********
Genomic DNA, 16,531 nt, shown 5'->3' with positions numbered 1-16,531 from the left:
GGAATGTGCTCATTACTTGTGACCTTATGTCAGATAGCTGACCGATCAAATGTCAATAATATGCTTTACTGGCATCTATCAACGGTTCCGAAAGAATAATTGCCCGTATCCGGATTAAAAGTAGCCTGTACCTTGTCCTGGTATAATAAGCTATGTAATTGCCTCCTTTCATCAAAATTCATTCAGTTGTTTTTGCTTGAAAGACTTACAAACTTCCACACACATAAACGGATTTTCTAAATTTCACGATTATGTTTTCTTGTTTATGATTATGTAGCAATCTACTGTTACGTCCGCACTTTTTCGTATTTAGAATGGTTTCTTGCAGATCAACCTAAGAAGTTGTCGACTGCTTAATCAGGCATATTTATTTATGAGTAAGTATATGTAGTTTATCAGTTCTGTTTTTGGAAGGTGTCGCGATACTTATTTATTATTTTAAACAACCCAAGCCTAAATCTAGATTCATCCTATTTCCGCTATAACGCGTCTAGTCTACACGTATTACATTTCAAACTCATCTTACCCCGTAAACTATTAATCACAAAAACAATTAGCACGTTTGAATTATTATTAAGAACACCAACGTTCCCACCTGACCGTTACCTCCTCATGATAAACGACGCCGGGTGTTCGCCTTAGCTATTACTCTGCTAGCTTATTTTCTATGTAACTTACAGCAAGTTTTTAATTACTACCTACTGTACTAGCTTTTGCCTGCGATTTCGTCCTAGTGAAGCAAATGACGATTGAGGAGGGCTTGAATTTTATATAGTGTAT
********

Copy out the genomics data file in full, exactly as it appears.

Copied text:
Genomic DNA, 16,531 nt, shown 5'->3' with positions numbered 1-16,531 from the left:
GGAATGTGCTCATTACTTGTGACCTTATGTCAGATAGCTGACCGATCAAATGTCAATAATATGCTTTACTGGCATCTATCAACGGTTCCGAAAGAATAATTGCCCGTATCCGGATTAAAAGTAGCCTGTACCTTGTCCTGGTATAATAAGCTATGTAATTGCCTCCTTTCATCAAAATTCATTCAGTTGTTTTTGCTTGAAAGACTTACAAACTTCCACACACATAAACGGATTTTCTAAATTTCACGATTATGTTTTCTTGTTTATGATTATGTAGCAATCTACTGTTACGTCCGCACTTTTTCGTATTTAGAATGGTTTCTTGCAGATCAACCTAAGAAGTTGTCGACTGCTTAATCAGGCATATTTATTTATGAGTAAGTATATGTAGTTTATCAGTTCTGTTTTTGGAAGGTGTCGCGATACTTATTTATTATTTTAAACAACCCAAGCCTAAATCTAGATTCATCCTATTTCCGCTATAACGCGTCTAGTCTACACGTATTACATTTCAAACTCATCTTACCCCGTAAACTATTAATCACAAAAACAATTAGCACGTTTGAATTATTATTAAGAACACCAACGTTCCCACCTGACCGTTACCTCCTCATGATAAACGACGCCGGGTGTTCGCCTTAGCTATTACTCTGCTAGCTTATTTTCTATGTAACTTACAGCAAGTTTTTAATTACTACCTACTGTACTAGCTTTTGCCTGCGATTTCGTCCTAGTGAAGCAAATGACGATTGAGGAGGGCTTGAATTTTATATAGTGTAT